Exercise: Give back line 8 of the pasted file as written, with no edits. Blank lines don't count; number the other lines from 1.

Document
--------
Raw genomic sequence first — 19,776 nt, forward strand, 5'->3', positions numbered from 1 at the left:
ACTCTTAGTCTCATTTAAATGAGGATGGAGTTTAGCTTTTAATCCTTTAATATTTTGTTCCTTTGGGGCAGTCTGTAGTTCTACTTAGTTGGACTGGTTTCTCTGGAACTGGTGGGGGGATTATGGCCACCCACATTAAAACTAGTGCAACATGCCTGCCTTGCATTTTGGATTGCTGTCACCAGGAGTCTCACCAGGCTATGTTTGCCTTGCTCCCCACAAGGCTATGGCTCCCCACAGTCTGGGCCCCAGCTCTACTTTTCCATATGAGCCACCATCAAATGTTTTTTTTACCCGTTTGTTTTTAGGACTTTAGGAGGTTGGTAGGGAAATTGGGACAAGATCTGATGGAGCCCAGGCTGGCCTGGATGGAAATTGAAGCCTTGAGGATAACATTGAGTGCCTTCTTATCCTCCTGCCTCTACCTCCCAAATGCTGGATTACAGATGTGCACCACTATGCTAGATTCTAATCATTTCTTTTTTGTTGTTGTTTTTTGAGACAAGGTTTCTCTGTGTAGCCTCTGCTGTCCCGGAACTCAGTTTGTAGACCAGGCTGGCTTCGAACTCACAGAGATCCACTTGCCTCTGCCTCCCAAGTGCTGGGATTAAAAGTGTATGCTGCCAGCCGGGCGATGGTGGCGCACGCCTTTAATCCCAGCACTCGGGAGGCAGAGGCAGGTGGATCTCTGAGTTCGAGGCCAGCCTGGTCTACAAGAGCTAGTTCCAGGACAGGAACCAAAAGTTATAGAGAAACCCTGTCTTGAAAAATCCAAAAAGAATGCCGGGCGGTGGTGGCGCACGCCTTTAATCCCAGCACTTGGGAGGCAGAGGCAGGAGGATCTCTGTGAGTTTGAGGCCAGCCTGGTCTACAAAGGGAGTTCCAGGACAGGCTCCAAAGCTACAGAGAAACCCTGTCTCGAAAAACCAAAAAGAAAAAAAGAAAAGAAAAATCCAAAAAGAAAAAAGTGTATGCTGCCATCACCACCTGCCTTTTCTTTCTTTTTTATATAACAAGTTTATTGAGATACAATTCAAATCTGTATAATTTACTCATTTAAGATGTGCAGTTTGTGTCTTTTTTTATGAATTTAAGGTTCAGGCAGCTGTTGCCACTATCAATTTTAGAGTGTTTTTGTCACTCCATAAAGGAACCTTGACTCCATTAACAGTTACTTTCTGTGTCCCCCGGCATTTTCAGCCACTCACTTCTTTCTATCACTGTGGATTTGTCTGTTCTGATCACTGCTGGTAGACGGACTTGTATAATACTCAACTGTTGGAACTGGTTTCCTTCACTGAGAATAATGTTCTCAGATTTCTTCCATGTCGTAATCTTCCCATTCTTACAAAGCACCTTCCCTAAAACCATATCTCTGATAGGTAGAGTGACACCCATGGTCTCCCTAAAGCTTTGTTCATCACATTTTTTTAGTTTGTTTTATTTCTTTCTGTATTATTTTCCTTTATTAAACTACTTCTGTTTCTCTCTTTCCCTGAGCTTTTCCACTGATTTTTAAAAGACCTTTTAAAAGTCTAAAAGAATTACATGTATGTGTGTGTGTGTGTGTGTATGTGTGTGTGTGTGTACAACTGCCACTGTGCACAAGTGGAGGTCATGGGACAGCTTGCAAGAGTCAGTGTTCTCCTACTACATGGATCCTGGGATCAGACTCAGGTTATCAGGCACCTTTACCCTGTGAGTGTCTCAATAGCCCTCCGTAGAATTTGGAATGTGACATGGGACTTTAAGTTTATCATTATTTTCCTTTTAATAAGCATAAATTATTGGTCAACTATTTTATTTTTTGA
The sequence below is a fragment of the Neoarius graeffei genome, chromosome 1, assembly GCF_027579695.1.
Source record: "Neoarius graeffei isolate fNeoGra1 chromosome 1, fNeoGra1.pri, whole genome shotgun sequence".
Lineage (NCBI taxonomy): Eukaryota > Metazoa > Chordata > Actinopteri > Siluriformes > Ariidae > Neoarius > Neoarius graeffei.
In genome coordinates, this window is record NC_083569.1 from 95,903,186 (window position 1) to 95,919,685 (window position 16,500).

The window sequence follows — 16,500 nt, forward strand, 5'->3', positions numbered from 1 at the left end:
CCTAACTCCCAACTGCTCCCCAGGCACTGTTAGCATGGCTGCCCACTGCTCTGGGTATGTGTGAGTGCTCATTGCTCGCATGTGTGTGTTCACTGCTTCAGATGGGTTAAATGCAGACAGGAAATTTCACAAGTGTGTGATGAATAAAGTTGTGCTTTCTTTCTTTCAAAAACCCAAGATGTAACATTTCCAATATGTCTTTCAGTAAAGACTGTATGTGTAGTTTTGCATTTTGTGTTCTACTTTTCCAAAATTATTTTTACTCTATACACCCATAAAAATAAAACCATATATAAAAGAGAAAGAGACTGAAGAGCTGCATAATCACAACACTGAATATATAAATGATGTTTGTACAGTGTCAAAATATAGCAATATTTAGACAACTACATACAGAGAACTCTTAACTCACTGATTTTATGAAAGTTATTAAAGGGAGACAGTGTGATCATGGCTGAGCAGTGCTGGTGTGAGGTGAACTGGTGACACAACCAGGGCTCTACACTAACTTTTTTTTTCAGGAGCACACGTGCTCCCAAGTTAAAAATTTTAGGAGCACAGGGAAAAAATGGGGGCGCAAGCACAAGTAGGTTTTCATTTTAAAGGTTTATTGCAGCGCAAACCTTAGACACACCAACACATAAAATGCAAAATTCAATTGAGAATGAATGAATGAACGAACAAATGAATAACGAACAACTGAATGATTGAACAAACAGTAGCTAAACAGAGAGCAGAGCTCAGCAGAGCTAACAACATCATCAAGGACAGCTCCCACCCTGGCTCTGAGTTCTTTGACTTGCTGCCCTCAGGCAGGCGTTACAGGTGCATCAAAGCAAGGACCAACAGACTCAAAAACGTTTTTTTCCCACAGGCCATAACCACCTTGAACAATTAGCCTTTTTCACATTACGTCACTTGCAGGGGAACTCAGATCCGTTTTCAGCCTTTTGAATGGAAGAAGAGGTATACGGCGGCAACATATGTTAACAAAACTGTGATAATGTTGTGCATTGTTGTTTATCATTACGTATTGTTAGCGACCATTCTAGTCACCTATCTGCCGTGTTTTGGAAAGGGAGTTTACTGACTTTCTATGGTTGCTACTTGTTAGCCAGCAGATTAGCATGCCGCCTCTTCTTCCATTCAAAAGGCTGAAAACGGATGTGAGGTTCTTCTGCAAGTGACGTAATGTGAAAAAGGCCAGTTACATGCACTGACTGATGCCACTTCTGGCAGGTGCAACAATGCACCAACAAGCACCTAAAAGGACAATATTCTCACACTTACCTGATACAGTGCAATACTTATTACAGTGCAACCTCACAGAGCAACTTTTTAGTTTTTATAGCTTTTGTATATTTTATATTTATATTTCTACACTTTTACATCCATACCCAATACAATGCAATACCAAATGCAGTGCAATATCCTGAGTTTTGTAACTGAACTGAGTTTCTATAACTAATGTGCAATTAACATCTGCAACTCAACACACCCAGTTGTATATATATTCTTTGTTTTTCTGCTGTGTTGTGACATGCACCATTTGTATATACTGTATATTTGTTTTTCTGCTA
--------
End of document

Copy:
CCTAACTCCCAACTGCTCCCCAGGCACTGTTAGCATGGCTGCCCACTGCTCTGGGTATGTGTGAGTGCTCATTGCTCGCATGTGTGTGTTCACTGCTTCAGATGGGTTAAATGCAGACAGGAAATTTCACAAGTGTGTGATGAATAAAGTTGTGCTTTCTTTCTTTCAAAAACCCAAGATGTAACATTTCCAATATGTCTTTCAGTAAAGACTGTATGTGTAGTTTTGCATTTTGTGTTCTACTTTTCCAAAATTATTTTTACTCTATACACCCATAAAAATAAAACCATATATAAAAGAGAAAGAGACTGAAGAGCTGCATAATCACAACACTGAATATATAAATGATGTTTGTACAGTGTCAAAATATAGCAATATTTAGACAACTACATACAGAGAACTCTTAACTCACTGATTTTATGAAAGTTATTAAAGGGAGACAGTGTGATCATGGCTGAGCAGTGCTGGTGTGAGGTGAACTGGTGACACAACCAGGGCTCTACACTAACTTTTTTTTTCAGGAGCACACGTGCTCCCAAGTTAAAAATTTTAGGAGCACAGGGAAAAAATGGGGGCGCAAGCACAAGTAGGTTTTCATTTTAAAGGTTTATTGCAGCGCAAACCTTAGACACACCAACACATAAAATGCAAAATTCAATTGAGAATGAATGAATGAACGAACAAATGAATAACGAACAACTGAATGATTGAACAAACAGTAGCTAAACAGAGAGCAGAGCTCAGCAGAGCTAACAACATCATCAAGGACAGCTCCCACCCTGGCTCTGAGTTCTTTGACTTGCTGCCCTCAGGCAGGCGTTACAGGTGCATCAAAGCAAGGACCAACAGACTCAAAAACGTTTTTTTCCCACAGGCCATAACCACCTTGAACAATTAGCCTTTTTCACATTACGTCACTTGCAGGGGAACTCAGATCCGTTTTCAGCCTTTTGAATGGAAGAAGAGGTATACGGCGGCAACATATGTTAACAAAACTGTGATAATGTTGTGCATTGTTGTTTATCATTACGTATTGTTAGCGACCATTCTAGTCACCTATCTGCCGTGTTTTGGAAAGGGAGTTTACTGACTTTCTATGGTTGCTACTTGTTAGCCAGCAGATTAGCATGCCGCCTCTTCTTCCATTCAAAAGGCTGAAAACGGATGTGAGGTTCTTCTGCAAGTGACGTAATGTGAAAAAGGCCAGTTACATGCACTGACTGATGCCACTTCTGGCAGGTGCAACAATGCACCAACAAGCACCTAAAAGGACAATATTCTCACACTTACCTGATACAGTGCAATACTTATTACAGTGCAACCTCACAGAGCAACTTTTTAGTTTTTATAGCTTTTGTATATTTTATATTTATATTTCTACACTTTTACATCCATACCCAATACAATGCAATACCAAATGCAGTGCAATATCCTGAGTTTTGTAACTGAACTGAGTTTCTATAACTAATGTGCAATTAACATCTGCAACTCAACACACCCAGTTGTATATATATTCTTTGTTTTTCTGCTGTGTTGTGACATGCACCATTTGTATATACTGTATATTTGTTTTTCTGCTA